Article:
Geographical Description of England
Except for Yorkshire and Nottinghamshire in the east, England's topography is low-lying but rarely flat. The area has many rolling hillsides, with the highest elevations in the north, north-west, and southwest. Intricate underlying structures have resulted in intricate patterns in the landscape. The oldest sedimentary rocks and some igneous rocks (found in isolated granite hills) are found in Cornwall and Devon, while the most recent alluvial soils are found in the Fens of Cambridgeshire, Lincolnshire, and Norfolk. Both the sandstone and limestone bands that separate these two regions date from prehistoric times when large sections of central and southern England were submerged under warm seas. Geological forces lifted and folded some of these rocks, forming northern England's spine. Scafell Pike, England's highest point, stands at 3,210 feet (978 metres) and is part of the world's highest mountain range. The northern mountains are mostly slate, while the southern mountains are mostly lava flows. Mountain ranges have developed from the North Downs at 965 feet (294 meters) to the Cotswolds at 1,083 feet (330 meters).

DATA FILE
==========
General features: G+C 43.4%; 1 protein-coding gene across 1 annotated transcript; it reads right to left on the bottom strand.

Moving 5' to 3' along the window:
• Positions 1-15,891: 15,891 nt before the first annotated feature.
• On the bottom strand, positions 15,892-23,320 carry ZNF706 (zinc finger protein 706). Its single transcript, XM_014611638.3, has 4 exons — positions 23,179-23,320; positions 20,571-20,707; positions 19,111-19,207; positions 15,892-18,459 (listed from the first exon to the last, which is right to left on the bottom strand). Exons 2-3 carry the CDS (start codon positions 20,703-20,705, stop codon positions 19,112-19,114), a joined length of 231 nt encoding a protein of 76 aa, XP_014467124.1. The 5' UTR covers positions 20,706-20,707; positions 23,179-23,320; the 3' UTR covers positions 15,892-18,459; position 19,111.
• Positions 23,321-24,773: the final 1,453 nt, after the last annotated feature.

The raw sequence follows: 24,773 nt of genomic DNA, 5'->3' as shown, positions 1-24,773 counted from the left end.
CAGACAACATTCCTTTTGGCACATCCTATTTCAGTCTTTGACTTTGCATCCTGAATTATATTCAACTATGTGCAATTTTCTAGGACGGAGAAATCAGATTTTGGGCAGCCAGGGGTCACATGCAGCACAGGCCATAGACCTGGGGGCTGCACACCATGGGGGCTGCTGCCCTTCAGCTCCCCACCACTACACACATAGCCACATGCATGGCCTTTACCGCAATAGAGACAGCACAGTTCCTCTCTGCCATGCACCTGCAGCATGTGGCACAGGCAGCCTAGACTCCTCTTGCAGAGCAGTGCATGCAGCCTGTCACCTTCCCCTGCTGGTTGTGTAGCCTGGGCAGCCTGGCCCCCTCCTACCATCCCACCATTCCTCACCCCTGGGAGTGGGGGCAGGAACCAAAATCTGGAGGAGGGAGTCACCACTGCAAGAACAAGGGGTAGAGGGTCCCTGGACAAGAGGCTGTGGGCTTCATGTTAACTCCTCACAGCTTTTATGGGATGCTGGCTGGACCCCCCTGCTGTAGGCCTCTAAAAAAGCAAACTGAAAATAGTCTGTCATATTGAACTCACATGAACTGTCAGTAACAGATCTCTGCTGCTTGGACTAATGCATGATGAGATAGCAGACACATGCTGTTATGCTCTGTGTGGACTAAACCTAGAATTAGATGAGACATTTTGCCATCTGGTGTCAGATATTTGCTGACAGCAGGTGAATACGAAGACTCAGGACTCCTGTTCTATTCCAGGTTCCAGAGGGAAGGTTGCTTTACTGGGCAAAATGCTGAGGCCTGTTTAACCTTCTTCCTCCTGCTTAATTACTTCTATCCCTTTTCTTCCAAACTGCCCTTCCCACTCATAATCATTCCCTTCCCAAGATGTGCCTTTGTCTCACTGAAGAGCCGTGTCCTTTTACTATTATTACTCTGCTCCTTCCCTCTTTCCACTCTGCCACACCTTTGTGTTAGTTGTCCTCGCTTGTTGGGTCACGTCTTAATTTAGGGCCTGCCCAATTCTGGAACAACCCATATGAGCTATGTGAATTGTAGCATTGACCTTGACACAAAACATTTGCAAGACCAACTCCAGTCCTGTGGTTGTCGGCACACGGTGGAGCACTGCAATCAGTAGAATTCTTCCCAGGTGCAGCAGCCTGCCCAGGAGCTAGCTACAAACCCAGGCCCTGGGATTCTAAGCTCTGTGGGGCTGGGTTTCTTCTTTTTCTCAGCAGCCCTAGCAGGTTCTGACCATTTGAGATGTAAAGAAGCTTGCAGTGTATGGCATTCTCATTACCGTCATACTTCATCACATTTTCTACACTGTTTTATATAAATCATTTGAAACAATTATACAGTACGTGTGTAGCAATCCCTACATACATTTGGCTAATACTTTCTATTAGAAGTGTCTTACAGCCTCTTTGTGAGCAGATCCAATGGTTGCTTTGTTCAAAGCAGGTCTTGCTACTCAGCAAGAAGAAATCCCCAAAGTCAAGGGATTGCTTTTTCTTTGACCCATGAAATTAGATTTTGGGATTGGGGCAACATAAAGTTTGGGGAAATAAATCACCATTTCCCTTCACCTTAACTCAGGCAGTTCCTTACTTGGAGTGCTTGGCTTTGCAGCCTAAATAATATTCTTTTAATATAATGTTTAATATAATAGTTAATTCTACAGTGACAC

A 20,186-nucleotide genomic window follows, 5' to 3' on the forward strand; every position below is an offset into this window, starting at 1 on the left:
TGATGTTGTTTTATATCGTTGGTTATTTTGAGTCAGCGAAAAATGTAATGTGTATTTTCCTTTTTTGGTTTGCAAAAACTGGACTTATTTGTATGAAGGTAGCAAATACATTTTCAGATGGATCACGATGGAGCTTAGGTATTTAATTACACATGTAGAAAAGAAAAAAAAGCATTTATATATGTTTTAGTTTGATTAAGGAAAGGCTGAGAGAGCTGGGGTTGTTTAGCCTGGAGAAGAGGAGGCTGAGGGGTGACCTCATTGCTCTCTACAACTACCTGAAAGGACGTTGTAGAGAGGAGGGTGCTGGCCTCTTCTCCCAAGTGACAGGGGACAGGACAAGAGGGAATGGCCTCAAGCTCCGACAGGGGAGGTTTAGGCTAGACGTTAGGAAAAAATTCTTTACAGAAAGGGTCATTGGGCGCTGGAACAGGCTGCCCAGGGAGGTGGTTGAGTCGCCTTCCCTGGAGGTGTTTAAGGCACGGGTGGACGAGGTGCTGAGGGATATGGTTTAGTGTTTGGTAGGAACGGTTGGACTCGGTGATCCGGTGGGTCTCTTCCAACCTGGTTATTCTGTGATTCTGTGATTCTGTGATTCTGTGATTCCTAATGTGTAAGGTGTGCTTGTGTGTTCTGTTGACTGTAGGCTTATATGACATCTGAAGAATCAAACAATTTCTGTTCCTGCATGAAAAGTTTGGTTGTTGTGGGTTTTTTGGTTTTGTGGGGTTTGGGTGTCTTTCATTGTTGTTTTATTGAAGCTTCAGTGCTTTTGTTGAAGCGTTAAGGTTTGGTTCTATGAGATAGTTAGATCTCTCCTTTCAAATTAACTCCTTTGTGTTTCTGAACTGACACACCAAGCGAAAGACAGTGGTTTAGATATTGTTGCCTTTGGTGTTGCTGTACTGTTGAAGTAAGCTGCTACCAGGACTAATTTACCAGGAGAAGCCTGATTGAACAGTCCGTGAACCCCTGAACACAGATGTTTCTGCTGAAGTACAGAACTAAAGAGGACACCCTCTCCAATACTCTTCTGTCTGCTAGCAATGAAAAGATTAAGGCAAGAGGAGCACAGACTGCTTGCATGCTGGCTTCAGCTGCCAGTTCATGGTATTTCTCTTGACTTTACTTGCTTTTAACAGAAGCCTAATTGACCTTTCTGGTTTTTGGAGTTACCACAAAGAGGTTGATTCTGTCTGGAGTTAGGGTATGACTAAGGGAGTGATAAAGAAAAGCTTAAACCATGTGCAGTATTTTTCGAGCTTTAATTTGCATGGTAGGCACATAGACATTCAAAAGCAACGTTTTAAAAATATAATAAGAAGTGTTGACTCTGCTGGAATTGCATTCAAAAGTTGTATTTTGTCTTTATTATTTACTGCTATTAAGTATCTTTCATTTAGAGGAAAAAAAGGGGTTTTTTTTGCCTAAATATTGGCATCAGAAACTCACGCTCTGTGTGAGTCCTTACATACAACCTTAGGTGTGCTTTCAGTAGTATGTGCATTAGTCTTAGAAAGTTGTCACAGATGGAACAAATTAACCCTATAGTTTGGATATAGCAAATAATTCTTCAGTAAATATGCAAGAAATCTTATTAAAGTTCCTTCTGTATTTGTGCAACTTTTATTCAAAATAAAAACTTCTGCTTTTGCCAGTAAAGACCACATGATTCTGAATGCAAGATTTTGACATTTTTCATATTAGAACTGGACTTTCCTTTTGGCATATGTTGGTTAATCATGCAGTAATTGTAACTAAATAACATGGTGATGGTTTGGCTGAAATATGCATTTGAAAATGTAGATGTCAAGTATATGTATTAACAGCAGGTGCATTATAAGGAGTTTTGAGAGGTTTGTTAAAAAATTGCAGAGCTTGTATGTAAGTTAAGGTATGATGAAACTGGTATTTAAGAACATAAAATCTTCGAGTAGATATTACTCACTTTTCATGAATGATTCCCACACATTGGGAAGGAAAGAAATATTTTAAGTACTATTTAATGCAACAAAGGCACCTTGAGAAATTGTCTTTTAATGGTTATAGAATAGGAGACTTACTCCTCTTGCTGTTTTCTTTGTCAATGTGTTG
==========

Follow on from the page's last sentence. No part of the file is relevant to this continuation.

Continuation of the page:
The Chiltern Hills, North Yorkshire Moors, Yorkshire and Lincolnshire Wolds, and Yorkshire and Lincolnshire Wolds were rounded into distinctive plateaus with west-facing escarpments during the Pleistocene Epoch (about 2,600,000 to 11,700 years ago). A land bridge connecting Britain to the rest of Europe was engulfed as the last glacial sheet melted. The retreating glaciers left behind gravel, sand, and glacial mud, further altering the land surface. Rain, rivers, and tides, as well as subsidence, have shaped the hills and coastline of eastern England. Limestone, gritstone, and carboniferous strata plateaus are associated with major coalfields, some visible as surface outcrops.
A great example of England's geologic complexity is its cliff structure. The chalk cliffs of Dover are made up of a series of sedimentary rocks of varying ages that start at Land's End in the far southwest and end at the Isle of Wight. The English coastline is dotted with cliffs, bays, and river estuaries that add to the overall beauty of the landscape.